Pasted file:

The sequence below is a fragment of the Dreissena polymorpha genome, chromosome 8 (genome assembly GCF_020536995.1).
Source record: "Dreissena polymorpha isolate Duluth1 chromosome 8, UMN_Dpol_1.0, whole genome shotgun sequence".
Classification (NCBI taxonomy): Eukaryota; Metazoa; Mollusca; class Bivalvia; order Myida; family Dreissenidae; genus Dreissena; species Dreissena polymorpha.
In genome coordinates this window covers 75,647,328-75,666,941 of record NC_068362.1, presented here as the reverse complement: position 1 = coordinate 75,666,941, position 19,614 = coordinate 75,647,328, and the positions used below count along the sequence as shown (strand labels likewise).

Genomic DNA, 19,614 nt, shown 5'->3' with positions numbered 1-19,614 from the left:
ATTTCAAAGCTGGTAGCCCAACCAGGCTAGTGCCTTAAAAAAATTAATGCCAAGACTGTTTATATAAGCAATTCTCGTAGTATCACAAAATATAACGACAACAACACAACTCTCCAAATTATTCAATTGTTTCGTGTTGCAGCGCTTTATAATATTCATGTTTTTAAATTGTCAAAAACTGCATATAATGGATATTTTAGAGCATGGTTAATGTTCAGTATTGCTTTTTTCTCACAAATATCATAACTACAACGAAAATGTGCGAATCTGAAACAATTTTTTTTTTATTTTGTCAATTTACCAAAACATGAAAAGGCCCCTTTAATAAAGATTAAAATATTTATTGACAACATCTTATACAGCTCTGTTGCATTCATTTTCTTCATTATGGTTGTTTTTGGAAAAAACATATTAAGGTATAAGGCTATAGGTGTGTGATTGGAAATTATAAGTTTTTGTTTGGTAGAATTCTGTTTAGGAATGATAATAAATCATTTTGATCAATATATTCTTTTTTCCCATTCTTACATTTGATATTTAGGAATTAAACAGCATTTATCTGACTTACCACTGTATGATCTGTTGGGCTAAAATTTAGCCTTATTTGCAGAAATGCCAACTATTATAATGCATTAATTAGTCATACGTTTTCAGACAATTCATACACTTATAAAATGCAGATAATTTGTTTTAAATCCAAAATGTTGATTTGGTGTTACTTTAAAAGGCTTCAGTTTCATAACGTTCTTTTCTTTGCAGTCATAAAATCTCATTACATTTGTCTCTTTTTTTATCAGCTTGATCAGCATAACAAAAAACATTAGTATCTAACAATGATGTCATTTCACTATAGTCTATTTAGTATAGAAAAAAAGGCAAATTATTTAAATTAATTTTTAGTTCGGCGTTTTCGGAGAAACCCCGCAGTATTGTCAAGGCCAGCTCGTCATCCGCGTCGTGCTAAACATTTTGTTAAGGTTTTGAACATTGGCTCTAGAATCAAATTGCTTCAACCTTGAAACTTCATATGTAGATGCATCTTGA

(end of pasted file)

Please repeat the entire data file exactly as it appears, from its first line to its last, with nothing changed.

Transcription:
The sequence below is a fragment of the Dreissena polymorpha genome, chromosome 8 (genome assembly GCF_020536995.1).
Source record: "Dreissena polymorpha isolate Duluth1 chromosome 8, UMN_Dpol_1.0, whole genome shotgun sequence".
Classification (NCBI taxonomy): Eukaryota; Metazoa; Mollusca; class Bivalvia; order Myida; family Dreissenidae; genus Dreissena; species Dreissena polymorpha.
In genome coordinates this window covers 75,647,328-75,666,941 of record NC_068362.1, presented here as the reverse complement: position 1 = coordinate 75,666,941, position 19,614 = coordinate 75,647,328, and the positions used below count along the sequence as shown (strand labels likewise).

Genomic DNA, 19,614 nt, shown 5'->3' with positions numbered 1-19,614 from the left:
ATTTCAAAGCTGGTAGCCCAACCAGGCTAGTGCCTTAAAAAAATTAATGCCAAGACTGTTTATATAAGCAATTCTCGTAGTATCACAAAATATAACGACAACAACACAACTCTCCAAATTATTCAATTGTTTCGTGTTGCAGCGCTTTATAATATTCATGTTTTTAAATTGTCAAAAACTGCATATAATGGATATTTTAGAGCATGGTTAATGTTCAGTATTGCTTTTTTCTCACAAATATCATAACTACAACGAAAATGTGCGAATCTGAAACAATTTTTTTTTTATTTTGTCAATTTACCAAAACATGAAAAGGCCCCTTTAATAAAGATTAAAATATTTATTGACAACATCTTATACAGCTCTGTTGCATTCATTTTCTTCATTATGGTTGTTTTTGGAAAAAACATATTAAGGTATAAGGCTATAGGTGTGTGATTGGAAATTATAAGTTTTTGTTTGGTAGAATTCTGTTTAGGAATGATAATAAATCATTTTGATCAATATATTCTTTTTTCCCATTCTTACATTTGATATTTAGGAATTAAACAGCATTTATCTGACTTACCACTGTATGATCTGTTGGGCTAAAATTTAGCCTTATTTGCAGAAATGCCAACTATTATAATGCATTAATTAGTCATACGTTTTCAGACAATTCATACACTTATAAAATGCAGATAATTTGTTTTAAATCCAAAATGTTGATTTGGTGTTACTTTAAAAGGCTTCAGTTTCATAACGTTCTTTTCTTTGCAGTCATAAAATCTCATTACATTTGTCTCTTTTTTTATCAGCTTGATCAGCATAACAAAAAACATTAGTATCTAACAATGATGTCATTTCACTATAGTCTATTTAGTATAGAAAAAAAGGCAAATTATTTAAATTAATTTTTAGTTCGGCGTTTTCGGAGAAACCCCGCAGTATTGTCAAGGCCAGCTCGTCATCCGCGTCGTGCTAAACATTTTGTTAAGGTTTTGAACATTGGCTCTAGAATCAAATTGCTTCAACCTTGAAACTTCATATGTAGATGCATCTTGA